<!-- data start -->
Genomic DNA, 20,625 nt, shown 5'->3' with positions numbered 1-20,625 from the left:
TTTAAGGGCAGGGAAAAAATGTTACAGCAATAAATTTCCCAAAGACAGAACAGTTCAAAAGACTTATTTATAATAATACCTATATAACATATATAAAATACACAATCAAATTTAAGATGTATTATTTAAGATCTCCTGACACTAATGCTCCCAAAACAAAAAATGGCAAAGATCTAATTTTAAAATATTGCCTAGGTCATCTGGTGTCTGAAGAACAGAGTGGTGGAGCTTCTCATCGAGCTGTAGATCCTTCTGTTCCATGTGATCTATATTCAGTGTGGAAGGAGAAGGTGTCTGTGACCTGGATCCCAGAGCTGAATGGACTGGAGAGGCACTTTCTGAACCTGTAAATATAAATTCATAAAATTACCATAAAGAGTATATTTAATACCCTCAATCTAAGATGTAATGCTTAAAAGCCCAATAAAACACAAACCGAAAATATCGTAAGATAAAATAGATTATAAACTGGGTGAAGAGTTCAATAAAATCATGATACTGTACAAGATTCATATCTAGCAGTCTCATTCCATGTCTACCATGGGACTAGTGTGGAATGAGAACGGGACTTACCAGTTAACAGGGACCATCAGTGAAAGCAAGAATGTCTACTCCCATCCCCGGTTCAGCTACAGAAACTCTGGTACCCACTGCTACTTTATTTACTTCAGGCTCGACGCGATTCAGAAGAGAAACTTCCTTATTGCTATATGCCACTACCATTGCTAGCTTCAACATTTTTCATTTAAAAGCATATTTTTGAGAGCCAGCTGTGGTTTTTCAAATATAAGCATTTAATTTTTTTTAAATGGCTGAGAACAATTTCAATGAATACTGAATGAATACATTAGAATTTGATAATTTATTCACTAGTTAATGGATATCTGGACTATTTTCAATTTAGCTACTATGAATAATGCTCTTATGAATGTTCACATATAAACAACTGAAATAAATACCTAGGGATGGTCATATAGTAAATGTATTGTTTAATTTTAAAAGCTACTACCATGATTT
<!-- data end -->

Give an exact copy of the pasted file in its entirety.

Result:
Genomic DNA, 20,625 nt, shown 5'->3' with positions numbered 1-20,625 from the left:
TTTAAGGGCAGGGAAAAAATGTTACAGCAATAAATTTCCCAAAGACAGAACAGTTCAAAAGACTTATTTATAATAATACCTATATAACATATATAAAATACACAATCAAATTTAAGATGTATTATTTAAGATCTCCTGACACTAATGCTCCCAAAACAAAAAATGGCAAAGATCTAATTTTAAAATATTGCCTAGGTCATCTGGTGTCTGAAGAACAGAGTGGTGGAGCTTCTCATCGAGCTGTAGATCCTTCTGTTCCATGTGATCTATATTCAGTGTGGAAGGAGAAGGTGTCTGTGACCTGGATCCCAGAGCTGAATGGACTGGAGAGGCACTTTCTGAACCTGTAAATATAAATTCATAAAATTACCATAAAGAGTATATTTAATACCCTCAATCTAAGATGTAATGCTTAAAAGCCCAATAAAACACAAACCGAAAATATCGTAAGATAAAATAGATTATAAACTGGGTGAAGAGTTCAATAAAATCATGATACTGTACAAGATTCATATCTAGCAGTCTCATTCCATGTCTACCATGGGACTAGTGTGGAATGAGAACGGGACTTACCAGTTAACAGGGACCATCAGTGAAAGCAAGAATGTCTACTCCCATCCCCGGTTCAGCTACAGAAACTCTGGTACCCACTGCTACTTTATTTACTTCAGGCTCGACGCGATTCAGAAGAGAAACTTCCTTATTGCTATATGCCACTACCATTGCTAGCTTCAACATTTTTCATTTAAAAGCATATTTTTGAGAGCCAGCTGTGGTTTTTCAAATATAAGCATTTAATTTTTTTTAAATGGCTGAGAACAATTTCAATGAATACTGAATGAATACATTAGAATTTGATAATTTATTCACTAGTTAATGGATATCTGGACTATTTTCAATTTAGCTACTATGAATAATGCTCTTATGAATGTTCACATATAAACAACTGAAATAAATACCTAGGGATGGTCATATAGTAAATGTATTGTTTAATTTTAAAAGCTACTACCATGATTT